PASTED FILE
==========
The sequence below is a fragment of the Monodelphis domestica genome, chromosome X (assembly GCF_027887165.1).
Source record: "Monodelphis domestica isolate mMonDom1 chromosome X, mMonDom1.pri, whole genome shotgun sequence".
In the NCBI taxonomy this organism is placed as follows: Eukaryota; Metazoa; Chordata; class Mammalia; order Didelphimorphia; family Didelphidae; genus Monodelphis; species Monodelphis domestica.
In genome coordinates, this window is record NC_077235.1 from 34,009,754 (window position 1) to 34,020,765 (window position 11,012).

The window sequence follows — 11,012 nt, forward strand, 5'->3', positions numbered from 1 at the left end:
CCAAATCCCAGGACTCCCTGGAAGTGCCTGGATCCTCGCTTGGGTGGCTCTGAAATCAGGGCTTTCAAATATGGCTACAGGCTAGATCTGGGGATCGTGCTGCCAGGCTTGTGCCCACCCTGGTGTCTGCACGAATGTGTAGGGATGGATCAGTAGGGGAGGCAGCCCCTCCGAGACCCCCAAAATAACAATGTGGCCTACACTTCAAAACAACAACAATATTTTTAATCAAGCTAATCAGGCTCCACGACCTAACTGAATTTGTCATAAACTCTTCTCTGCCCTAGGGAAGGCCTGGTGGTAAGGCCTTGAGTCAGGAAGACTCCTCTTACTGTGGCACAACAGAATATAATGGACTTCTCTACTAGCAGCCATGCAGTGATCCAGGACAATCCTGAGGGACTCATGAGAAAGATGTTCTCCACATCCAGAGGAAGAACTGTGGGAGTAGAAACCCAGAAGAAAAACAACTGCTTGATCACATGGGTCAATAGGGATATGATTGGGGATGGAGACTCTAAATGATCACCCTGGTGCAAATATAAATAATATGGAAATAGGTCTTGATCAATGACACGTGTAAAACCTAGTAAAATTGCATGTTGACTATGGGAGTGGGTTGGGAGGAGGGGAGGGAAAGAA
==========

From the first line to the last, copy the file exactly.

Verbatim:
The sequence below is a fragment of the Monodelphis domestica genome, chromosome X (assembly GCF_027887165.1).
Source record: "Monodelphis domestica isolate mMonDom1 chromosome X, mMonDom1.pri, whole genome shotgun sequence".
In the NCBI taxonomy this organism is placed as follows: Eukaryota; Metazoa; Chordata; class Mammalia; order Didelphimorphia; family Didelphidae; genus Monodelphis; species Monodelphis domestica.
In genome coordinates, this window is record NC_077235.1 from 34,009,754 (window position 1) to 34,020,765 (window position 11,012).

The window sequence follows — 11,012 nt, forward strand, 5'->3', positions numbered from 1 at the left end:
CCAAATCCCAGGACTCCCTGGAAGTGCCTGGATCCTCGCTTGGGTGGCTCTGAAATCAGGGCTTTCAAATATGGCTACAGGCTAGATCTGGGGATCGTGCTGCCAGGCTTGTGCCCACCCTGGTGTCTGCACGAATGTGTAGGGATGGATCAGTAGGGGAGGCAGCCCCTCCGAGACCCCCAAAATAACAATGTGGCCTACACTTCAAAACAACAACAATATTTTTAATCAAGCTAATCAGGCTCCACGACCTAACTGAATTTGTCATAAACTCTTCTCTGCCCTAGGGAAGGCCTGGTGGTAAGGCCTTGAGTCAGGAAGACTCCTCTTACTGTGGCACAACAGAATATAATGGACTTCTCTACTAGCAGCCATGCAGTGATCCAGGACAATCCTGAGGGACTCATGAGAAAGATGTTCTCCACATCCAGAGGAAGAACTGTGGGAGTAGAAACCCAGAAGAAAAACAACTGCTTGATCACATGGGTCAATAGGGATATGATTGGGGATGGAGACTCTAAATGATCACCCTGGTGCAAATATAAATAATATGGAAATAGGTCTTGATCAATGACACGTGTAAAACCTAGTAAAATTGCATGTTGACTATGGGAGTGGGTTGGGAGGAGGGGAGGGAAAGAA